The possibility of growing high-quality epitaxial layers of different materials on lattice mismatched semiconductor substrates is a topic of considerable interest. The range of useful devices available with a given substrate is largely enhanced by this method. For example, GaAs and compounds related to it (AlGaAs, InGaAs, etc.) offer many advantages over Si in terms of increased speed and radiation resistance and its ability to process and transmit signals by light pulses. Si, on the other hand, is a well-established material for integrated circuits and exhibits superior mechanical and thermal characteristics. By growing epitaxial layers of GaAs on Si substrates, it is possible to combine the advantages of both materials. However, these materials are not matched together, neither by lattice constants (a Si = 0.543 nm, a GaAs = 0.565 nm), nor by thermal expansion coefficients (αSi = 2.6 × 10-6 K-1, αGaAs = 6.8 × 10-6 K-1). Therefore, dislocations and other lattice defects are usually present in GaAs-Si heterostructures. In order to reduce the defect densities in this mismatched heterostructures (in general, in other mismatched material heterostructure pairs, too), a basic understanding is needed on the interface effects emerging during the epitaxial growth of such material systems. The relevant theoretical and experimental data which may lead to this understanding will be presented and discussed in this chapter in a concise form. Further, for more complete information the reader is referred to the references listed at the end of the book, mainly in [6.1–3].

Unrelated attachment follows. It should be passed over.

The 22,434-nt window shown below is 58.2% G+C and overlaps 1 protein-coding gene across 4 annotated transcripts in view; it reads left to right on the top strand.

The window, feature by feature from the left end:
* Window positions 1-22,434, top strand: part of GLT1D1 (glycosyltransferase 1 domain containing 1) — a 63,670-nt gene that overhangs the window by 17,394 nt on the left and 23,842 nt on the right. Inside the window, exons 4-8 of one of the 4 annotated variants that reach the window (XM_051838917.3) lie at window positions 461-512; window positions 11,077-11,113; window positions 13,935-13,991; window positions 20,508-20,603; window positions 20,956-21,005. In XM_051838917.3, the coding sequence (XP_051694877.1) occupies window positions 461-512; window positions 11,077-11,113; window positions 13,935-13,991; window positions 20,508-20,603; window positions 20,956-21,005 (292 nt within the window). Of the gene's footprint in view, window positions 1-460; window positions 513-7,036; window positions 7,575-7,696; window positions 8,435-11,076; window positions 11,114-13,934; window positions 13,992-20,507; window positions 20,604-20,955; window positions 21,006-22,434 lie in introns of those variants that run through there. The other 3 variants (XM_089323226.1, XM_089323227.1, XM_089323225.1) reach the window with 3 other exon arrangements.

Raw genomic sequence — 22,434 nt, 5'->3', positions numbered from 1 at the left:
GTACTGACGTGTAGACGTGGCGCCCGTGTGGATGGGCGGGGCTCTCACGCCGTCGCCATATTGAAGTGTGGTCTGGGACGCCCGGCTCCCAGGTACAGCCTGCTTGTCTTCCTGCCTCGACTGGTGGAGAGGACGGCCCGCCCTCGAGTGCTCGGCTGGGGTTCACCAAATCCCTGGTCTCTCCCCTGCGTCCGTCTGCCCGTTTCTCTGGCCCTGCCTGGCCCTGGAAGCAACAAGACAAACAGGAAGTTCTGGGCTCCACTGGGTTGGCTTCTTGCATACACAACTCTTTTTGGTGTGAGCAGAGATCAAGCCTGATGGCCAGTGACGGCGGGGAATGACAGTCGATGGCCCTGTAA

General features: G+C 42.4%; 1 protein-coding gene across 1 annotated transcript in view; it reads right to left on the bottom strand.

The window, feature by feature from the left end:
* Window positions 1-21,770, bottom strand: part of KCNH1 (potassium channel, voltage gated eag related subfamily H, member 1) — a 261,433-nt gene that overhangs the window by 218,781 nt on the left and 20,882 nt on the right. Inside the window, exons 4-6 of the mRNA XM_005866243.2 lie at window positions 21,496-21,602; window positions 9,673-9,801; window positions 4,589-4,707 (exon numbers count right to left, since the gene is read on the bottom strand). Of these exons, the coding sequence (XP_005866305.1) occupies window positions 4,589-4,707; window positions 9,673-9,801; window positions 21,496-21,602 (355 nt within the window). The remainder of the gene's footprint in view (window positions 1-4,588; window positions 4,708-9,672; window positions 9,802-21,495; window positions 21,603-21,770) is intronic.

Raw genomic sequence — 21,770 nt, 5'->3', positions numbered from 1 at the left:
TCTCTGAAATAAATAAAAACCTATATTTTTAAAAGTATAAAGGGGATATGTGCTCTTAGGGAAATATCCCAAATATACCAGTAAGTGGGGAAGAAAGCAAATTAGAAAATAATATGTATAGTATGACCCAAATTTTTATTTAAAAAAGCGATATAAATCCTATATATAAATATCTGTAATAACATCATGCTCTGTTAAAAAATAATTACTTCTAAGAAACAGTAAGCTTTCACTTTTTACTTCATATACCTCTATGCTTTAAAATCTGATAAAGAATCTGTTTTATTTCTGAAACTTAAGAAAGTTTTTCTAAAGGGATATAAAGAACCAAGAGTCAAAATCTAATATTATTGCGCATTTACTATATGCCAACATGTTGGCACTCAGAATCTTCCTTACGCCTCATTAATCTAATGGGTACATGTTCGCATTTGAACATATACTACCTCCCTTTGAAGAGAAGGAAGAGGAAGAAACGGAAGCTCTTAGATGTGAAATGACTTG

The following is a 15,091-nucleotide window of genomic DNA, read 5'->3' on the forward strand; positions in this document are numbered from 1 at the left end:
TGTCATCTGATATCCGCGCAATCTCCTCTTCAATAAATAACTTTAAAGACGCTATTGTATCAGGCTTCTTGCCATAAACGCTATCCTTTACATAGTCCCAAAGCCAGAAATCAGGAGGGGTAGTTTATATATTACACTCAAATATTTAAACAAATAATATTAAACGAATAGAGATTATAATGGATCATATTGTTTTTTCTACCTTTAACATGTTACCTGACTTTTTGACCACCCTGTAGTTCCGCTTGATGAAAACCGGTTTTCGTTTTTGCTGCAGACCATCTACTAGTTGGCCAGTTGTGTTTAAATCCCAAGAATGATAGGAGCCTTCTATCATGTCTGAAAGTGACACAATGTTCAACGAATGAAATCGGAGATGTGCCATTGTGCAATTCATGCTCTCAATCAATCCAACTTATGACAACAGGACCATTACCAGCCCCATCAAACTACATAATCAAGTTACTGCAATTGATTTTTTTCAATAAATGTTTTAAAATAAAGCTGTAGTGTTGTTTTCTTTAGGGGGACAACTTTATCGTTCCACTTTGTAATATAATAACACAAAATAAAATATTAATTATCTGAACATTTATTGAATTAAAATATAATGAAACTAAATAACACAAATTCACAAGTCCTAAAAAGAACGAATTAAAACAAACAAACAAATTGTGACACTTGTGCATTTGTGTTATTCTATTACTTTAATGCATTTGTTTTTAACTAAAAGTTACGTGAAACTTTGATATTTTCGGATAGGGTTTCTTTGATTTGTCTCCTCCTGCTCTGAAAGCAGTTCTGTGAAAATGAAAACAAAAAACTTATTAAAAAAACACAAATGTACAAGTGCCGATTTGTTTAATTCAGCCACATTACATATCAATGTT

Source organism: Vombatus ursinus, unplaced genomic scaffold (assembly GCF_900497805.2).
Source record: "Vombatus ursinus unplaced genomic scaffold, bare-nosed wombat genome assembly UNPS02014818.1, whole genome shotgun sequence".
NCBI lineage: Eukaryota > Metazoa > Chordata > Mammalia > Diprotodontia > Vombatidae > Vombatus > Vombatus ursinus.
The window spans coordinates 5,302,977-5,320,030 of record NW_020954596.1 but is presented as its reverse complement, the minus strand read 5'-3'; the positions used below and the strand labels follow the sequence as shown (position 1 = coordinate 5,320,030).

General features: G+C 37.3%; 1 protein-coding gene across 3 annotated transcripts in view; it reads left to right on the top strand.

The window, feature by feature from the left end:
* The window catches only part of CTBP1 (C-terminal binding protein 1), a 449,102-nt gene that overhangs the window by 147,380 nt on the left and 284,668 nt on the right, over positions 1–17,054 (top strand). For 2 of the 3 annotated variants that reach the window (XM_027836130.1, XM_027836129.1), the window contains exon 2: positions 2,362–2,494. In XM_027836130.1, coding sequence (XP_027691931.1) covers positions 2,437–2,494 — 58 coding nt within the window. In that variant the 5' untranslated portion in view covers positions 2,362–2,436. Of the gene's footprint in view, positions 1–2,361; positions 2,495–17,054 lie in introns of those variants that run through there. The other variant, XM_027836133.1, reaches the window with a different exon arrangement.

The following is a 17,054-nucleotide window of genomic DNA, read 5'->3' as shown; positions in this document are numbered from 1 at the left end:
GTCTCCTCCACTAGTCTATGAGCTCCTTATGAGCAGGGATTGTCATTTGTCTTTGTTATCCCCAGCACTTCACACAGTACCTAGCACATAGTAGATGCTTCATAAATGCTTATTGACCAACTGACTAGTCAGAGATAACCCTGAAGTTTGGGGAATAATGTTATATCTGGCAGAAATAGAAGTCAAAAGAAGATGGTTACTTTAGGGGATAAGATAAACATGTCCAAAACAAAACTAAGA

Marian A. Herman, Helmut Sitter

7. Material-Related Growth Characteristics in MBE

Abstract
Different materials exhibit usually different properties from the point of view of growth peculiarities [7.1]. The characteristic features which distinguish the materials are usually connected with a specific chemical element, e.g., Si, As, P, or Hg. The presence of this element in the material to be grown demands special technological precautions because of, for example, high evaporation temperature, high volatility, or extraordinary chemical reactivity. The special properties of the constituent elements also frequently bring about quite different growth mechanisms of the compounds crystallized with MBE.
Marian A. Herman, Helmut Sitter

Conclusion

8. Outlook

Abstract
In the preceding chapters we have presented a consistent picture of the current status of MBE. Emphasis has been put on technological equipment, characterization methods and growth processes. This presentation exhibits some unavoidable shortcomings, especially concerning completeness of the list of references, and the detailed descriptions of the technological parameters used when growing specific materials by MBE.
Marian A. Herman, Helmut Sitter

Backmatter